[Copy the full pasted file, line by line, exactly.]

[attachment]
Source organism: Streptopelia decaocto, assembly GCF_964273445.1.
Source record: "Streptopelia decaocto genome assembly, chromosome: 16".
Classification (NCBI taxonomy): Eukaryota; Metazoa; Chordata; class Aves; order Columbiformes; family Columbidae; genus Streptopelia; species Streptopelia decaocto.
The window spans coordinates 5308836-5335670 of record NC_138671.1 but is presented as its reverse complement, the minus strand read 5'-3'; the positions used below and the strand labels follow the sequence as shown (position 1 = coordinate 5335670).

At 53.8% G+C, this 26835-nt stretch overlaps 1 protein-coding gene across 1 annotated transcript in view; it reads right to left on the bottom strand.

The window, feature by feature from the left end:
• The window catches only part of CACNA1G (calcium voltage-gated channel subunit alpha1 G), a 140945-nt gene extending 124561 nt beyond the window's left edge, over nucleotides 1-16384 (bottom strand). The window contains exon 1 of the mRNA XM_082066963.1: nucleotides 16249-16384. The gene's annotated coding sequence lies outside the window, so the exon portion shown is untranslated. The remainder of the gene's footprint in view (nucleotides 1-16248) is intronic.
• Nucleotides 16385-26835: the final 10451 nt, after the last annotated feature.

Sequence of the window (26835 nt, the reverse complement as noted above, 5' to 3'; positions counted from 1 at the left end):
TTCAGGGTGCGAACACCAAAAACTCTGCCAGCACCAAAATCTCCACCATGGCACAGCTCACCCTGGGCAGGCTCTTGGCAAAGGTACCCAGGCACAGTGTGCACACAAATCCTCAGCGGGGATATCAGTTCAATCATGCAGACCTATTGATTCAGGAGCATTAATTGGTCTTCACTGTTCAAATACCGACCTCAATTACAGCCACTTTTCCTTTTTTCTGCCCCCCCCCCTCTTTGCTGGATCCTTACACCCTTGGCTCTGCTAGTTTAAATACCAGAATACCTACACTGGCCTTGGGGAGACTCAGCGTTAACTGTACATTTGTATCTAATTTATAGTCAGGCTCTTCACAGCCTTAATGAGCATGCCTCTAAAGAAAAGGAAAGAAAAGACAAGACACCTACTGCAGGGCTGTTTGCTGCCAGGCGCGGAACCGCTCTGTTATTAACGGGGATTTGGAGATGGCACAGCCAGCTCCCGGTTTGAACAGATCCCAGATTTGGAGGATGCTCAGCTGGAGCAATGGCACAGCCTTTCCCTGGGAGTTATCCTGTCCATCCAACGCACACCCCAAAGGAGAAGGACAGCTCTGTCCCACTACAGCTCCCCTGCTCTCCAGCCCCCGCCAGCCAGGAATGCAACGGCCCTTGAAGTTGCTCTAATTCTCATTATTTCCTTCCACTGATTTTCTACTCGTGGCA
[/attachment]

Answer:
Source organism: Streptopelia decaocto, assembly GCF_964273445.1.
Source record: "Streptopelia decaocto genome assembly, chromosome: 16".
Classification (NCBI taxonomy): Eukaryota; Metazoa; Chordata; class Aves; order Columbiformes; family Columbidae; genus Streptopelia; species Streptopelia decaocto.
The window spans coordinates 5308836-5335670 of record NC_138671.1 but is presented as its reverse complement, the minus strand read 5'-3'; the positions used below and the strand labels follow the sequence as shown (position 1 = coordinate 5335670).

At 53.8% G+C, this 26835-nt stretch overlaps 1 protein-coding gene across 1 annotated transcript in view; it reads right to left on the bottom strand.

The window, feature by feature from the left end:
• The window catches only part of CACNA1G (calcium voltage-gated channel subunit alpha1 G), a 140945-nt gene extending 124561 nt beyond the window's left edge, over nucleotides 1-16384 (bottom strand). The window contains exon 1 of the mRNA XM_082066963.1: nucleotides 16249-16384. The gene's annotated coding sequence lies outside the window, so the exon portion shown is untranslated. The remainder of the gene's footprint in view (nucleotides 1-16248) is intronic.
• Nucleotides 16385-26835: the final 10451 nt, after the last annotated feature.

Sequence of the window (26835 nt, the reverse complement as noted above, 5' to 3'; positions counted from 1 at the left end):
TTCAGGGTGCGAACACCAAAAACTCTGCCAGCACCAAAATCTCCACCATGGCACAGCTCACCCTGGGCAGGCTCTTGGCAAAGGTACCCAGGCACAGTGTGCACACAAATCCTCAGCGGGGATATCAGTTCAATCATGCAGACCTATTGATTCAGGAGCATTAATTGGTCTTCACTGTTCAAATACCGACCTCAATTACAGCCACTTTTCCTTTTTTCTGCCCCCCCCCCTCTTTGCTGGATCCTTACACCCTTGGCTCTGCTAGTTTAAATACCAGAATACCTACACTGGCCTTGGGGAGACTCAGCGTTAACTGTACATTTGTATCTAATTTATAGTCAGGCTCTTCACAGCCTTAATGAGCATGCCTCTAAAGAAAAGGAAAGAAAAGACAAGACACCTACTGCAGGGCTGTTTGCTGCCAGGCGCGGAACCGCTCTGTTATTAACGGGGATTTGGAGATGGCACAGCCAGCTCCCGGTTTGAACAGATCCCAGATTTGGAGGATGCTCAGCTGGAGCAATGGCACAGCCTTTCCCTGGGAGTTATCCTGTCCATCCAACGCACACCCCAAAGGAGAAGGACAGCTCTGTCCCACTACAGCTCCCCTGCTCTCCAGCCCCCGCCAGCCAGGAATGCAACGGCCCTTGAAGTTGCTCTAATTCTCATTATTTCCTTCCACTGATTTTCTACTCGTGGCA